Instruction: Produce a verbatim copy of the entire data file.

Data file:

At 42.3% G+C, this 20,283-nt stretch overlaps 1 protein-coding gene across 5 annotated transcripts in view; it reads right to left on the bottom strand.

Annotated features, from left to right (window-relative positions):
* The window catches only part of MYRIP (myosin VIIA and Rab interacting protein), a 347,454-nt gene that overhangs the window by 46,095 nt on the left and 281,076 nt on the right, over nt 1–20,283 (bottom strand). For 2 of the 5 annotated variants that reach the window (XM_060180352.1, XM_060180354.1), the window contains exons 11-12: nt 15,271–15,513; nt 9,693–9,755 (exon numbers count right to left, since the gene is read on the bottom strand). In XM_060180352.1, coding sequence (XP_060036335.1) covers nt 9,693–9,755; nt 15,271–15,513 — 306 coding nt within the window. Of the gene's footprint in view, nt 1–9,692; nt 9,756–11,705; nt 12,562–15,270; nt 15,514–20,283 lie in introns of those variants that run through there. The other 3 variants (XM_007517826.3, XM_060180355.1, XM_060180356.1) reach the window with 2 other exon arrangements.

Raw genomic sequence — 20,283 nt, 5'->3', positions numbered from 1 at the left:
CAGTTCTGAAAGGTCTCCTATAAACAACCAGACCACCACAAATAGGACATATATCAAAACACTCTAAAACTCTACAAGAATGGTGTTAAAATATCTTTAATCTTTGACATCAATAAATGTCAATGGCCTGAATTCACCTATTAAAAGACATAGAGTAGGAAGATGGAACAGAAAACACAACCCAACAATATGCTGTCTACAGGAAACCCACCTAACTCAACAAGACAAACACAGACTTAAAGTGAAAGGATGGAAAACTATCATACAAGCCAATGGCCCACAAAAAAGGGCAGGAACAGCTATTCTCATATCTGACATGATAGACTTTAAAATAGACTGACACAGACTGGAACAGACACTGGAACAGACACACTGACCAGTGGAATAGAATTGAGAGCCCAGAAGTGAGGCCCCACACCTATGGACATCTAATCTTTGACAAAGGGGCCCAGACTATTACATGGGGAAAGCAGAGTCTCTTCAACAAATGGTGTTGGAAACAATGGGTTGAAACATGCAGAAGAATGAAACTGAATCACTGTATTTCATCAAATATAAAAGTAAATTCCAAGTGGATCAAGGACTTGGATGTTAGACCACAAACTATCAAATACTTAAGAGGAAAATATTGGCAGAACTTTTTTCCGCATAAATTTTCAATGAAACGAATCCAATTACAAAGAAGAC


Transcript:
At 42.3% G+C, this 20,283-nt stretch overlaps 1 protein-coding gene across 5 annotated transcripts in view; it reads right to left on the bottom strand.

Annotated features, from left to right (window-relative positions):
* The window catches only part of MYRIP (myosin VIIA and Rab interacting protein), a 347,454-nt gene that overhangs the window by 46,095 nt on the left and 281,076 nt on the right, over nt 1–20,283 (bottom strand). For 2 of the 5 annotated variants that reach the window (XM_060180352.1, XM_060180354.1), the window contains exons 11-12: nt 15,271–15,513; nt 9,693–9,755 (exon numbers count right to left, since the gene is read on the bottom strand). In XM_060180352.1, coding sequence (XP_060036335.1) covers nt 9,693–9,755; nt 15,271–15,513 — 306 coding nt within the window. Of the gene's footprint in view, nt 1–9,692; nt 9,756–11,705; nt 12,562–15,270; nt 15,514–20,283 lie in introns of those variants that run through there. The other 3 variants (XM_007517826.3, XM_060180355.1, XM_060180356.1) reach the window with 2 other exon arrangements.

Raw genomic sequence — 20,283 nt, 5'->3', positions numbered from 1 at the left:
CAGTTCTGAAAGGTCTCCTATAAACAACCAGACCACCACAAATAGGACATATATCAAAACACTCTAAAACTCTACAAGAATGGTGTTAAAATATCTTTAATCTTTGACATCAATAAATGTCAATGGCCTGAATTCACCTATTAAAAGACATAGAGTAGGAAGATGGAACAGAAAACACAACCCAACAATATGCTGTCTACAGGAAACCCACCTAACTCAACAAGACAAACACAGACTTAAAGTGAAAGGATGGAAAACTATCATACAAGCCAATGGCCCACAAAAAAGGGCAGGAACAGCTATTCTCATATCTGACATGATAGACTTTAAAATAGACTGACACAGACTGGAACAGACACTGGAACAGACACACTGACCAGTGGAATAGAATTGAGAGCCCAGAAGTGAGGCCCCACACCTATGGACATCTAATCTTTGACAAAGGGGCCCAGACTATTACATGGGGAAAGCAGAGTCTCTTCAACAAATGGTGTTGGAAACAATGGGTTGAAACATGCAGAAGAATGAAACTGAATCACTGTATTTCATCAAATATAAAAGTAAATTCCAAGTGGATCAAGGACTTGGATGTTAGACCACAAACTATCAAATACTTAAGAGGAAAATATTGGCAGAACTTTTTTCCGCATAAATTTTCAATGAAACGAATCCAATTACAAAGAAGAC